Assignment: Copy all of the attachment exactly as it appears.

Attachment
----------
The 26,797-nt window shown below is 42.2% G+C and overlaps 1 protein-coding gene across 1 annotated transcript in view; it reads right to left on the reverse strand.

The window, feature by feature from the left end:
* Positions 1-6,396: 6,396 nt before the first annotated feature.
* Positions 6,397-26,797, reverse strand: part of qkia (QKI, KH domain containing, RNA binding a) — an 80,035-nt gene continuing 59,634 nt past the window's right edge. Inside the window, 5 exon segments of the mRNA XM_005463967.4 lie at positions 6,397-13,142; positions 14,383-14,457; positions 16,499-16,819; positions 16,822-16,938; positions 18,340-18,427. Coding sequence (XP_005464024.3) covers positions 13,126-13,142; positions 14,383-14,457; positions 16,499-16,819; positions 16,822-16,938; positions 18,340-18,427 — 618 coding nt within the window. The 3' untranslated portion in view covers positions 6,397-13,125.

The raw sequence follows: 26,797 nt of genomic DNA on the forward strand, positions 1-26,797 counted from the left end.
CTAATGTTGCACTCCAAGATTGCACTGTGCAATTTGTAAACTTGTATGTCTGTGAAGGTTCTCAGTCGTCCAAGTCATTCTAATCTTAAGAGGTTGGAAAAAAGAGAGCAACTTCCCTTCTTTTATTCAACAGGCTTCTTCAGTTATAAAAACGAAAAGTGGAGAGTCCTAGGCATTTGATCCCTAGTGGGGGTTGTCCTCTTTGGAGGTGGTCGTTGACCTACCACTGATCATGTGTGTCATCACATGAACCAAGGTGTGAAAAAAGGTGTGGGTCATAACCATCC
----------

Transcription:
The 26,797-nt window shown below is 42.2% G+C and overlaps 1 protein-coding gene across 1 annotated transcript in view; it reads right to left on the reverse strand.

The window, feature by feature from the left end:
* Positions 1-6,396: 6,396 nt before the first annotated feature.
* Positions 6,397-26,797, reverse strand: part of qkia (QKI, KH domain containing, RNA binding a) — an 80,035-nt gene continuing 59,634 nt past the window's right edge. Inside the window, 5 exon segments of the mRNA XM_005463967.4 lie at positions 6,397-13,142; positions 14,383-14,457; positions 16,499-16,819; positions 16,822-16,938; positions 18,340-18,427. Coding sequence (XP_005464024.3) covers positions 13,126-13,142; positions 14,383-14,457; positions 16,499-16,819; positions 16,822-16,938; positions 18,340-18,427 — 618 coding nt within the window. The 3' untranslated portion in view covers positions 6,397-13,125.

The raw sequence follows: 26,797 nt of genomic DNA on the forward strand, positions 1-26,797 counted from the left end.
CTAATGTTGCACTCCAAGATTGCACTGTGCAATTTGTAAACTTGTATGTCTGTGAAGGTTCTCAGTCGTCCAAGTCATTCTAATCTTAAGAGGTTGGAAAAAAGAGAGCAACTTCCCTTCTTTTATTCAACAGGCTTCTTCAGTTATAAAAACGAAAAGTGGAGAGTCCTAGGCATTTGATCCCTAGTGGGGGTTGTCCTCTTTGGAGGTGGTCGTTGACCTACCACTGATCATGTGTGTCATCACATGAACCAAGGTGTGAAAAAAGGTGTGGGTCATAACCATCC